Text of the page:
Joseph Barlow Lippencott, who used the peak as a triangulation station. The last viewpoint offers great views toward downtown LA. Then you'll come to the intersection with Josephine Peak Road #2N64. Hike straight and continue uphill. The rest of the hike is on this dirt road, but it's not too bad and offers great views. After a switchback, stay on the main road and avoid small side trails. You'll start getting some spectacular views of Strawberry Peak (right). And you can see the trail you climbed up below you. As you wind around to the east, you can see Mt Lukens with all the radio towers on top. Hike past the helipad at the wide clearing. And after a narrow section of trail, you'll reach the summit!
You'll notice the concrete blocks, which were once the base of a fire tower. The tower stood from 1938 to 1975 when it burned down in the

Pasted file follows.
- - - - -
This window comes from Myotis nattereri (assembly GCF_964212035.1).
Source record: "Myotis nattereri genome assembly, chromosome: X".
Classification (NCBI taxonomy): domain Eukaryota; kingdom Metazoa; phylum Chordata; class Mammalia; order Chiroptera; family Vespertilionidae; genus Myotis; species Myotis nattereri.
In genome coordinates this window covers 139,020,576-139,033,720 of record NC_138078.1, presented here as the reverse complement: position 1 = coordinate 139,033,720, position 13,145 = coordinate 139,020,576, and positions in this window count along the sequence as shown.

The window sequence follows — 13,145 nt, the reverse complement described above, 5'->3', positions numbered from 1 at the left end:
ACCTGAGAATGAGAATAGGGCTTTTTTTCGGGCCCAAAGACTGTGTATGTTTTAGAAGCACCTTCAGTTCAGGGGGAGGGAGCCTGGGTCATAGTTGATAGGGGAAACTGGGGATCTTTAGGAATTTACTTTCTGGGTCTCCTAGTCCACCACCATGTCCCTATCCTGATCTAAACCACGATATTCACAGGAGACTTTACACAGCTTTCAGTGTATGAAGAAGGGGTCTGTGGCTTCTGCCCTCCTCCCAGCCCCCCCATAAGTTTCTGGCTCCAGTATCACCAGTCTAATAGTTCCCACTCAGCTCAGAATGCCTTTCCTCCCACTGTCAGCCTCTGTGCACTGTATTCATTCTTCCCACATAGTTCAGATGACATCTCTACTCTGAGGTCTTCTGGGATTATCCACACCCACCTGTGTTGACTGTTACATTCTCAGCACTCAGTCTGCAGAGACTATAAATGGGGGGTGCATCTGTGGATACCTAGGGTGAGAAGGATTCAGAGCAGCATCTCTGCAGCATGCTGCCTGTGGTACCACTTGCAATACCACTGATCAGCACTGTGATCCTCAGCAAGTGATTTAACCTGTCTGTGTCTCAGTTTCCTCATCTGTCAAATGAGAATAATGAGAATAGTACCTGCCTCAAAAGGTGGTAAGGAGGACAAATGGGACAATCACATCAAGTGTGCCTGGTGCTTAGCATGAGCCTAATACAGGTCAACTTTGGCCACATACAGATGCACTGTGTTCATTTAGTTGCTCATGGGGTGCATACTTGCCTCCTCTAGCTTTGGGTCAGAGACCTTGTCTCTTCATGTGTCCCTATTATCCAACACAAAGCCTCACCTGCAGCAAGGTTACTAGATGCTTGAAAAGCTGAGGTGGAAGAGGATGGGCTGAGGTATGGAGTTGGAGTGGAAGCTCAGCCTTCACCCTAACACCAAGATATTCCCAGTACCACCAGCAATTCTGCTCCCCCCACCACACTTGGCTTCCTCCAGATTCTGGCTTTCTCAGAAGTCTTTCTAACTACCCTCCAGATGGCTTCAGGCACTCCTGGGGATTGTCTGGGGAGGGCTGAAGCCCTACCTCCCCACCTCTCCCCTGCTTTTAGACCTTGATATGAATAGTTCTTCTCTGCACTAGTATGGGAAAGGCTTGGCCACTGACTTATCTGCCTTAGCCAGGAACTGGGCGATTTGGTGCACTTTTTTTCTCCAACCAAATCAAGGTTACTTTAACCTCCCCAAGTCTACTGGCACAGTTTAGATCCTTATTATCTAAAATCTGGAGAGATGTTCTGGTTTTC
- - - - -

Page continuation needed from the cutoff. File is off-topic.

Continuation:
Mill Fire. At that point many towers in Angeles NF were being dismantled and abandoned anyway because the smog was so bad. You'll have views over toward Mt Wilson (the peak with the antennas). And to the north you can see Mt Pacifico, about 10 miles away. And you also get the incredibly dramatic views of Strawberry Peak. There's also a USGS benchmark if that's your thing. Enjoy the summit, take your photos, and then just return the way you came up! Related Guides Popular Guides This Guide Was Written by Cris Hazzard Hi, I'm Cris Hazzard , aka Hiking Guy, a professional outdoors guide, hiking expert, and author based in Southern California. I created this website to share all the great hikes I do with everyone else out there. This site is different because it gives detailed directions that even the beginning hiker can follow. I also share what hiking gear works and doesn't so you don't waste money. I don't do sponsored or promoted content; I share only the gear recommendations, hikes, and tips that I would with my family and friends. If you like the website and YouTube channel, please support these free guides (I couldn't do it without folks like you!). Don't Miss Out Monthly(ish) Email Newsletter - A list of new guides and important info for hikers. YouTube - Subscribe for new video notifications. The best way to get notified every time a new guide goes up. Instagram - I occasionally share pretty pictures from my hikes, broadcast live from the trail, and let you know about new guides.